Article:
The most compelling voice against book banning in Florida was perched on her walker as she addressed the 500 people at this week’s meeting of the Martin County School Board.
“I am Grace Linn,” she said. “I am a hundred years young. I’m here to protest our school’s district book banning policy. My husband, Robert Nicoll, was killed in action in World War II at a very young age. He was only 26, defending our democracy, constitution and freedoms.”
Her husband’s unit had been providing ammunition to the French resistance when it was bombed and strafed by Nazi planes on Decoration Day, 1944, eight days before the Normandy Invasion. She had been seven months pregnant when he was initially declared missing in action. A telegram reporting that he had been declared dead was delivered to her at the hospital three days after the birth of their daughter, Nicci. Linn later received a photo that her husband had brought with him to Europe, but his remains were never recovered.
“One of the freedoms that the Nazis crushed was the freedom to read the books they banned,” she told the school board gathering. “They stopped the free press and banned and burned books. The freedom to read, which is protected by the First Amendment, is our essential right and duty of our democracy. Even so, it is continually under attack by both the public and private groups who think they hold the truth.”
A man standing behind her held up a quilt bordered in school bus yellow, its squares filled with book titles ranging from Toni Morrison’s Beloved to Ralph Ellison’s Invisible Man to Vladimir Nabokov’s Lolita to George Orwell’s 1984.
“In response to the book banning throughout our country and Martin County last year – during the time I was 99 – I have created this quilt,” she continued. “To remind all of us that these few of so many more books that are banned or targeted need to be proudly displayed and protected and read, if you choose to.”
She made clear that in her view what Florida has been attempting under Gov. Ron DeSantis is the dangerous stirring of an evil akin to what her husband set off to fight.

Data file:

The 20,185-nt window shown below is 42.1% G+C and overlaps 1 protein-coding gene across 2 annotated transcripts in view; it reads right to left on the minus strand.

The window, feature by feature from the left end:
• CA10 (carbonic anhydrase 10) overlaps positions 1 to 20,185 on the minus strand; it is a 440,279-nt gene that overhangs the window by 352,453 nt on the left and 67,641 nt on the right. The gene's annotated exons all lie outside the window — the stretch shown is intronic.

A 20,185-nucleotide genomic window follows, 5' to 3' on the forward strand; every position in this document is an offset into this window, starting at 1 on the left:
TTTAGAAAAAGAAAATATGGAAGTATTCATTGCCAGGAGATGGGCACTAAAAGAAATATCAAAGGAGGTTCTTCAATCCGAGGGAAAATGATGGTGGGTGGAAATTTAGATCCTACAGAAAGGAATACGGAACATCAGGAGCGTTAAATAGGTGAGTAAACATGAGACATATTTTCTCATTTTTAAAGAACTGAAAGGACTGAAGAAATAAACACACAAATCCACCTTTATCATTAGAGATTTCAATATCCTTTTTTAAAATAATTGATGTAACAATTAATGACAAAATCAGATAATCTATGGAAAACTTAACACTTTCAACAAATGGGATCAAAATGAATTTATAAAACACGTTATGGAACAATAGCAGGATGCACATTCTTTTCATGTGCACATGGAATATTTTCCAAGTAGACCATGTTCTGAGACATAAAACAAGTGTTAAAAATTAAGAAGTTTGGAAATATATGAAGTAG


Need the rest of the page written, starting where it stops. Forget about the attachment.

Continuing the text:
“Banning books and burning books are the same. Both are done for the same reason. Fear of knowledge. Fear is not freedom. Fear is not liberty. Fear is control. My husband died as a father of freedom. I am a mother of Liberty. Banned books need to be proudly displayed and protected from school boards like this. Thank you very much.”
She later told The Daily Beast that she had been nervous upon seeing the size of the crowd at the meeting on Tuesday night… and there had been three steps leading up to the dais.
“I said, ‘You carry up my walker and I can hold the banister,’” she recalled. “And I got up there just in time. They brought the microphone down to my level.”
Her speech done, she descended from the dias with her walker. A man approached her with tears in his eyes and held her hand.
“He said, ‘I have to thank you…My grandmother was 11 years old when she ran away, got out of Auschwitz. And all my other relatives did die, but without her getting out, I wouldn’t be here,” Linn recalled. “So I said, ‘I am so happy you are here.’”
Two of Linn’s brothers had been wounded fighting the Nazis and one had been left psychologically traumatized by what he witnessed when he participated in the liberation of Auschwitz.
After leaving the board of education meeting, Linn went to Mario’s Italian Restaurant in Stuart with Michael and Claire Panella, a couple who had helped her research the banned books. She then returned to the Jensen Beach home where she has lived alone since her third husband, Frederick Linn, suffered a fatal heart attack in November.
“It’s been a little difficult,” she allowed.
She has been thrice widowed. After Nicoll’s death, she had married a soldier named Thomas Householder, who survived combat in Africa and Italy. Little Nicci had been two.
“My daughter liked him, and she just said, ‘I’ll pretend he’s my daddy.’” Linn recalled. And about two or three months after we were married, she asked me if her hair was turning red, like her new daddy.”
Householder died in 1990 following open heart surgery. Her daughter by Nicoll died of pancreatic cancer in 2015. But Nicci’s long ago question about her hair still brought a laugh. And Linn has a surviving daughter, Gloria Geyer-Zora, by Householder.
“We have to take the joyful along with the sad,” Linn said.
That view of life is thought by scientists to be one reason for the notable longevity of people in Roseto, the town in Italy from which her parents emigrated.
“I had a grandmother live to be 108,” Linn said.
“I still drive, by the way,” she reported. “I take my walker out of the car and open it up. Or if I don’t have a long distance to go, I use a cane.”
She will keep up the fight against book banning, which she views as an extension of the fight by Nichols and her brothers and so many others against those who began by burning books.
“I always feel that it’s my duty,” she said. “When history is forgotten or not used and not allowed to be used, history will repeat itself and we had enough of that during the Naziism that occurred in Germany.”
She added: “Books are important. My goodness, I think I heard the other day in Arizona, they’re banning Shakespeare.”